Commander Hadfield's licensing woe shows why copyright law is a space oddity

Bizarre news this evening as it emerged that space hero Commander Chris Hadfield’s take on the David Bowie classic Space Oddity – which was recorded whilst orbiting the Earth in the International Space Station – is being taken offline tomorrow because the license granted by Bowie to Hadfield only lasted for one year. Sigh.

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That’s right – the track, which has been viewed over 22 million times, and brought together all of mankind in an emotional moment as we contemplated the majesty of the stars and what we can do if we work together in peaceful cooperation… is being deleted because of creativity strangling copyright laws.

The case actually presents the perfect example of how inadequate copyright laws around the world are to deal with the internet. Commander Hadfield and his colleagues have created something amazing and new by modifying an existing work, and yet they were only able to do so out of the restrictive kindness of the rights holders – in this case presumably Bowie or his record company. A year on, they’ve withdrawn their support, which will make legally viewing the Space Oddity video after tomorrow very difficult.

I’m not entirely certain which jurisdiction’s copyright laws are in play here: this is a Canadian artist recording a British song and uploading it to a US website. And did I mention the recording took place in space? (Any copyright lawyers reading? Let us know what you think in the comments!)

The big irony is that Space Oddity was released in 1969 – and if we take US copyright law as an example (YouTube are the publisher, I guess) – at the time of its release, copyright extended only 28 years. This means that had it not been amended, copyright would have expired in 1997, enabling an entirely new generation of people to mash-up the song and record all sorts of weird and exciting new covers.

Of course – it has been amended. In the intervening years the corporate giants of the entertainment world lobbied and got the laws changed so that copyright now extends to (as of 1998) 95/100 years – or 70 years after the creator’s death (whichever comes first).

So as a result, if it is US copyright that is used, we may have to wait until 2069 before we can legally watch the first music video recorded in space ever again.

Madness.

By James O'Malley | May 13th, 2014





James O'MalleyCommander Hadfield's licensing woe shows why copyright law is a space oddity
  • illiad

    'officially' watch…. :/ that has been downloaded when it came out, and is now being played back by the thousand… :) beat that, effing licensers!!that sort of idiocy just make the pirates MORE money!!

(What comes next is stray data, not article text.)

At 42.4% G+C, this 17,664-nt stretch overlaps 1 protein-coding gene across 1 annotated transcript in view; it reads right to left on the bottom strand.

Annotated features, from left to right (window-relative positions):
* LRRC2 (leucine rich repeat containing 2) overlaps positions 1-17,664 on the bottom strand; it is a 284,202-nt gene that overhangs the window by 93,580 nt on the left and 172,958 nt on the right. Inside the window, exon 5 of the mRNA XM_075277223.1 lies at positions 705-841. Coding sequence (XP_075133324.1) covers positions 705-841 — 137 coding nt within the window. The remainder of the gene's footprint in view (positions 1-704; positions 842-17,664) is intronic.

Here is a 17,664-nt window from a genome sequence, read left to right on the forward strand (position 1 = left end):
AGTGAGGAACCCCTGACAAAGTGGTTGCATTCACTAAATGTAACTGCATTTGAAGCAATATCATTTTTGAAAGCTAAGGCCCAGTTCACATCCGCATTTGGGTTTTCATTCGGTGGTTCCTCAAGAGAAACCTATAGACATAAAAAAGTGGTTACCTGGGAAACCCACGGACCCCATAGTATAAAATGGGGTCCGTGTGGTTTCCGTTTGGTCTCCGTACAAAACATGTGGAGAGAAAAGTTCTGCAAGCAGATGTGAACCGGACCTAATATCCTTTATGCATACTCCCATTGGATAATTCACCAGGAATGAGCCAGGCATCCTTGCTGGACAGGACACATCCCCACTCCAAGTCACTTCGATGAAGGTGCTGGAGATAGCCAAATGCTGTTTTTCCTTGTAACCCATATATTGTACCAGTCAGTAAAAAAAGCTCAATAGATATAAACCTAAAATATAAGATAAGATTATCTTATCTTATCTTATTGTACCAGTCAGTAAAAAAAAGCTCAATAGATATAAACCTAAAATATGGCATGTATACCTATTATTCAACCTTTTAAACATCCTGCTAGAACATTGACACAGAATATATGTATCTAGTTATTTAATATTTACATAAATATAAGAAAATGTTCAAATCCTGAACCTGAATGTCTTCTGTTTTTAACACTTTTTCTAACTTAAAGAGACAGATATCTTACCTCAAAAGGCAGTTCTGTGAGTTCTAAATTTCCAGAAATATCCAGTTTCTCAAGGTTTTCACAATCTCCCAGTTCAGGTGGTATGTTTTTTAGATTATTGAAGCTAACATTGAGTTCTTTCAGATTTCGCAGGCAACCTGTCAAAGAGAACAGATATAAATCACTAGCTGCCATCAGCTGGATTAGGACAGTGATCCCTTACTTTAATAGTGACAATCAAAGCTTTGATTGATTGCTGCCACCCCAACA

• Olivier Grondin

    The copyright law that must be enforced is based on the location of the website server.With possible restriction to viewing specific for each countries where it can be seen.So, it is up to the US laws to decide whether or not the video can still be freely hosted on Youtube servers. Then, local legislation can decide if yes, or no, the said video can be viewed in accordance with the copyright-holder they recognize.Since almost every countries are parties to the Berne convention on copyright, the viewing and distribution of the said video would be determined by the US right-holder with exception from regional copyright agreement that would give to the regional right-holder the right to accept or refuse the public diffusion of the video in specific regions of the world.

  • illiad

    ‘officially’ watch…. :/ that has been downloaded when it came out, and is now being played back by the thousand… :) beat that, effing licensers!!
    that sort of idiocy just make the pirates MORE money!!

  • Olivier Grondin

    The copyright law that must be enforced is based on the location of the website server.

    With possible restriction to viewing specific for each countries where it can be seen.

    So, it is up to the US laws to decide whether or not the video can still be freely hosted on Youtube servers. Then, local legislation can decide if yes, or no, the said video can be viewed in accordance with the copyright-holder they recognize.

    Since almost every countries are parties to the Berne convention on copyright, the viewing and distribution of the said video would be determined by the US right-holder with exception from regional copyright agreement that would give to the regional right-holder the right to accept or refuse the public diffusion of the video in specific regions of the world.

  • Peter

    Without viewing the licensing agreement Commander Hadfeild’s performance should be covered under the fair use provisions of the Copyright Act of 1976, 17 U.S.C. § 107. It is arguable that the performance will not prejudice the sales of Space Oddity, or diminish the profits or supersede the objects of David Bowies original work.

  • Julian Tysoe

    Whatever happened to “Bowie Bonds”? Did anyone ever get their money back?

  • illiad

    well the Europeans aren't so stoopid…:)http://www.dailymotion.com/vid…

  • Peter

    Without viewing the licensing agreement Commander Hadfeild’s performance should be covered under the fair use provisions of the Copyright Act of 1976, 17 U.S.C. § 107. It is arguable that the performance will not prejudice the sales of Space Oddity, or diminish the profits or supersede the objects of David Bowies original work.

  • Julian Tysoe

    Whatever happened to “Bowie Bonds”? Did anyone ever get their money back?

  • illiad